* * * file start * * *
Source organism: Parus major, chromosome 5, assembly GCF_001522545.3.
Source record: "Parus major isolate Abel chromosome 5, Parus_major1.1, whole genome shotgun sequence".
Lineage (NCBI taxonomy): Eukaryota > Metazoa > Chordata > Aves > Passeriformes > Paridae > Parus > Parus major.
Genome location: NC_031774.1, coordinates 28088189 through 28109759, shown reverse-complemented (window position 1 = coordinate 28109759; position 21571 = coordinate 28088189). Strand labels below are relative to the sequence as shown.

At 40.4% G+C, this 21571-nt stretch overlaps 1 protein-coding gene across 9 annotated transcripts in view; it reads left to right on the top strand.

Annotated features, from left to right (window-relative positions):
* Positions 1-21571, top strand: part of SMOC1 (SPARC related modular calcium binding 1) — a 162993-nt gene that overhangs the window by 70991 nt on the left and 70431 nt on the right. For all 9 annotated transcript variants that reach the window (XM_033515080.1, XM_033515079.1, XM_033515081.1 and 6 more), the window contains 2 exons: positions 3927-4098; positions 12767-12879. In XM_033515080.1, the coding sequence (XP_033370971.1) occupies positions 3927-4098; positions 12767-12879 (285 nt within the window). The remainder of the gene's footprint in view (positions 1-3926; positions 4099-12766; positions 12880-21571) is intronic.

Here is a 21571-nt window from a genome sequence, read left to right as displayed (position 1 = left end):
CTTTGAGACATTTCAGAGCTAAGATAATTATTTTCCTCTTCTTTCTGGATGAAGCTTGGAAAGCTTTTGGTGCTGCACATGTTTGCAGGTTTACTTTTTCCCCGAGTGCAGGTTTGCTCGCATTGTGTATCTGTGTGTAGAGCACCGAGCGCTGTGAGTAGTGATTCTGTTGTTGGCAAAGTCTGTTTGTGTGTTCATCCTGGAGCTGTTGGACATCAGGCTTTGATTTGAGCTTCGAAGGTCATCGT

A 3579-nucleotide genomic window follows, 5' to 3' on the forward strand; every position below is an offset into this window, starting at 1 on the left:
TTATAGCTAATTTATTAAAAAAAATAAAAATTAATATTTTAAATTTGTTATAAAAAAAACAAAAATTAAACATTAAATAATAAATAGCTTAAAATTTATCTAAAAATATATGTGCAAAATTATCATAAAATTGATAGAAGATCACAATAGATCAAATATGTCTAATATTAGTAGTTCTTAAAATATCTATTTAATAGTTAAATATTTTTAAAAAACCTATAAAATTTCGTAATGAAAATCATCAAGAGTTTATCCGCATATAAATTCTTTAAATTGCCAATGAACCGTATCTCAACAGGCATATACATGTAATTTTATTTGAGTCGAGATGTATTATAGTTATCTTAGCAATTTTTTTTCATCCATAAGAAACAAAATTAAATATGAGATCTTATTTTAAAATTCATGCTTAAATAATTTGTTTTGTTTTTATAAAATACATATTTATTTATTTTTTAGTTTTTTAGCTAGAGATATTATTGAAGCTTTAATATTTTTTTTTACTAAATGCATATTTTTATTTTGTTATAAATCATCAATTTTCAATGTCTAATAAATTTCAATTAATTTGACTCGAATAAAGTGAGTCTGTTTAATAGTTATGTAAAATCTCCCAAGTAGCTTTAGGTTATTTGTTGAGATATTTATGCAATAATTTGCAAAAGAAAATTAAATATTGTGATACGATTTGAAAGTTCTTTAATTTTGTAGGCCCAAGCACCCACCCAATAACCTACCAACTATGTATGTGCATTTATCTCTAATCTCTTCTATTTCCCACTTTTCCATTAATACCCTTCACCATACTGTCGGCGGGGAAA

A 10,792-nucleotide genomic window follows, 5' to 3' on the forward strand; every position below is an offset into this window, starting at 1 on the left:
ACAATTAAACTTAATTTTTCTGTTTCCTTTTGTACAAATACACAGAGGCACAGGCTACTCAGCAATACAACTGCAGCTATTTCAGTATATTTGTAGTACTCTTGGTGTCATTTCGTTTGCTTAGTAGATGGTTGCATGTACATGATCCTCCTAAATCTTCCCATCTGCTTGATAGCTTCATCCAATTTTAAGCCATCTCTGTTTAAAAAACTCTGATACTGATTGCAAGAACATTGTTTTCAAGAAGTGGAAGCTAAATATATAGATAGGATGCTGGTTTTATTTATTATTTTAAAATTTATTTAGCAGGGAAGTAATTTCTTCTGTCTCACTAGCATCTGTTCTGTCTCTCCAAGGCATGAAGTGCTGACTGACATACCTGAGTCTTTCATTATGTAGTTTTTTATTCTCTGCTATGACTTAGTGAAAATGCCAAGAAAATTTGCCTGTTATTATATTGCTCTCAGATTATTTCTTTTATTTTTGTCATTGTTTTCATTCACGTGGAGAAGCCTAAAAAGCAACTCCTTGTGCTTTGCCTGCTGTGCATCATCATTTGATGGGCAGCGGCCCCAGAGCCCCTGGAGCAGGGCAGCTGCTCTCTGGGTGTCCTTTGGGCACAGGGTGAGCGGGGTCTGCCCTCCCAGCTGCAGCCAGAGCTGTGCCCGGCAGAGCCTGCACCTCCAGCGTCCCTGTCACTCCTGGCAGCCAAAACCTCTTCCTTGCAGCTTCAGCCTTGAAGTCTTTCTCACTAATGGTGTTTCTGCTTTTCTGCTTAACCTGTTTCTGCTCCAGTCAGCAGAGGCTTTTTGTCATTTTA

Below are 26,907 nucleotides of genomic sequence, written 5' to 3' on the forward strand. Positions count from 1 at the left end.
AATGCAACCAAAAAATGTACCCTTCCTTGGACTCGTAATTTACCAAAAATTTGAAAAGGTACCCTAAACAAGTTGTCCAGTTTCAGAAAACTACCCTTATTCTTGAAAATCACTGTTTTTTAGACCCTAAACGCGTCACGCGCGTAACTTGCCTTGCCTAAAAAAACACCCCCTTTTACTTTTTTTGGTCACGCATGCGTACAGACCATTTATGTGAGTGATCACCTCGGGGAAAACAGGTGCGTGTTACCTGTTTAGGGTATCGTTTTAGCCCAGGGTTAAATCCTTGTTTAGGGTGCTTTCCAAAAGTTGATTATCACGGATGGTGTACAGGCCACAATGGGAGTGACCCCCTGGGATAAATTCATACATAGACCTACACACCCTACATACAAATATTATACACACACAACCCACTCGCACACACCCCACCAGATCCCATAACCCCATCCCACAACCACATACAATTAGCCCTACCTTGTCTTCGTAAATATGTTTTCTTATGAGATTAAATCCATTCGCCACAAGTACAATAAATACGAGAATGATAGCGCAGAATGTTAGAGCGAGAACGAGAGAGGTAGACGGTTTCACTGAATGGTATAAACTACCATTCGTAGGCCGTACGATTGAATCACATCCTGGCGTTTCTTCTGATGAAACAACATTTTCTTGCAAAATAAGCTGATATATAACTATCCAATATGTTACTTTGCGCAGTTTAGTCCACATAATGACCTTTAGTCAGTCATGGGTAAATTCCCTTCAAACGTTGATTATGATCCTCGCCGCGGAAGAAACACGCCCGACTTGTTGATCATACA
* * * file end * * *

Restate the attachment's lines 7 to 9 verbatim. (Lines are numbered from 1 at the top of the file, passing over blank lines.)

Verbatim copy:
* Positions 1-21571, top strand: part of SMOC1 (SPARC related modular calcium binding 1) — a 162993-nt gene that overhangs the window by 70991 nt on the left and 70431 nt on the right. For all 9 annotated transcript variants that reach the window (XM_033515080.1, XM_033515079.1, XM_033515081.1 and 6 more), the window contains 2 exons: positions 3927-4098; positions 12767-12879. In XM_033515080.1, the coding sequence (XP_033370971.1) occupies positions 3927-4098; positions 12767-12879 (285 nt within the window). The remainder of the gene's footprint in view (positions 1-3926; positions 4099-12766; positions 12880-21571) is intronic.

Here is a 21571-nt window from a genome sequence, read left to right as displayed (position 1 = left end):
CTTTGAGACATTTCAGAGCTAAGATAATTATTTTCCTCTTCTTTCTGGATGAAGCTTGGAAAGCTTTTGGTGCTGCACATGTTTGCAGGTTTACTTTTTCCCCGAGTGCAGGTTTGCTCGCATTGTGTATCTGTGTGTAGAGCACCGAGCGCTGTGAGTAGTGATTCTGTTGTTGGCAAAGTCTGTTTGTGTGTTCATCCTGGAGCTGTTGGACATCAGGCTTTGATTTGAGCTTCGAAGGTCATCGT